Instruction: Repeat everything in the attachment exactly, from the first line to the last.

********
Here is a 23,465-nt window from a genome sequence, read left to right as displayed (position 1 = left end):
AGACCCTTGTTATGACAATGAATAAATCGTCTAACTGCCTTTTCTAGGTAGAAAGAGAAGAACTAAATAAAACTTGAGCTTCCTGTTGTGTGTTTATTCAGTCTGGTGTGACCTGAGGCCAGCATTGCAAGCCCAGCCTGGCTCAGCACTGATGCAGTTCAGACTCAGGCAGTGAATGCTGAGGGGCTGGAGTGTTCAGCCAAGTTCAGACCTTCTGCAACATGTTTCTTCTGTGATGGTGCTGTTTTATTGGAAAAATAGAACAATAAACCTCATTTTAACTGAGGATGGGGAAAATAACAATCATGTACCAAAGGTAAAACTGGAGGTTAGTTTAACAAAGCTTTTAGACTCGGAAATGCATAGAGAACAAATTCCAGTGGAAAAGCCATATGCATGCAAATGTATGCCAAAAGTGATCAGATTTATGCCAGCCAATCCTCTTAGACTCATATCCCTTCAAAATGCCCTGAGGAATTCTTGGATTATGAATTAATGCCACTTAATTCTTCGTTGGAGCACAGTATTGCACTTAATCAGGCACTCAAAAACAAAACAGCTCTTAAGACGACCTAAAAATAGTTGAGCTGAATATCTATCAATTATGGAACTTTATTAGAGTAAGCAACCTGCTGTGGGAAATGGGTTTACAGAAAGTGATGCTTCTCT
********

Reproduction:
Here is a 23,465-nt window from a genome sequence, read left to right as displayed (position 1 = left end):
AGACCCTTGTTATGACAATGAATAAATCGTCTAACTGCCTTTTCTAGGTAGAAAGAGAAGAACTAAATAAAACTTGAGCTTCCTGTTGTGTGTTTATTCAGTCTGGTGTGACCTGAGGCCAGCATTGCAAGCCCAGCCTGGCTCAGCACTGATGCAGTTCAGACTCAGGCAGTGAATGCTGAGGGGCTGGAGTGTTCAGCCAAGTTCAGACCTTCTGCAACATGTTTCTTCTGTGATGGTGCTGTTTTATTGGAAAAATAGAACAATAAACCTCATTTTAACTGAGGATGGGGAAAATAACAATCATGTACCAAAGGTAAAACTGGAGGTTAGTTTAACAAAGCTTTTAGACTCGGAAATGCATAGAGAACAAATTCCAGTGGAAAAGCCATATGCATGCAAATGTATGCCAAAAGTGATCAGATTTATGCCAGCCAATCCTCTTAGACTCATATCCCTTCAAAATGCCCTGAGGAATTCTTGGATTATGAATTAATGCCACTTAATTCTTCGTTGGAGCACAGTATTGCACTTAATCAGGCACTCAAAAACAAAACAGCTCTTAAGACGACCTAAAAATAGTTGAGCTGAATATCTATCAATTATGGAACTTTATTAGAGTAAGCAACCTGCTGTGGGAAATGGGTTTACAGAAAGTGATGCTTCTCT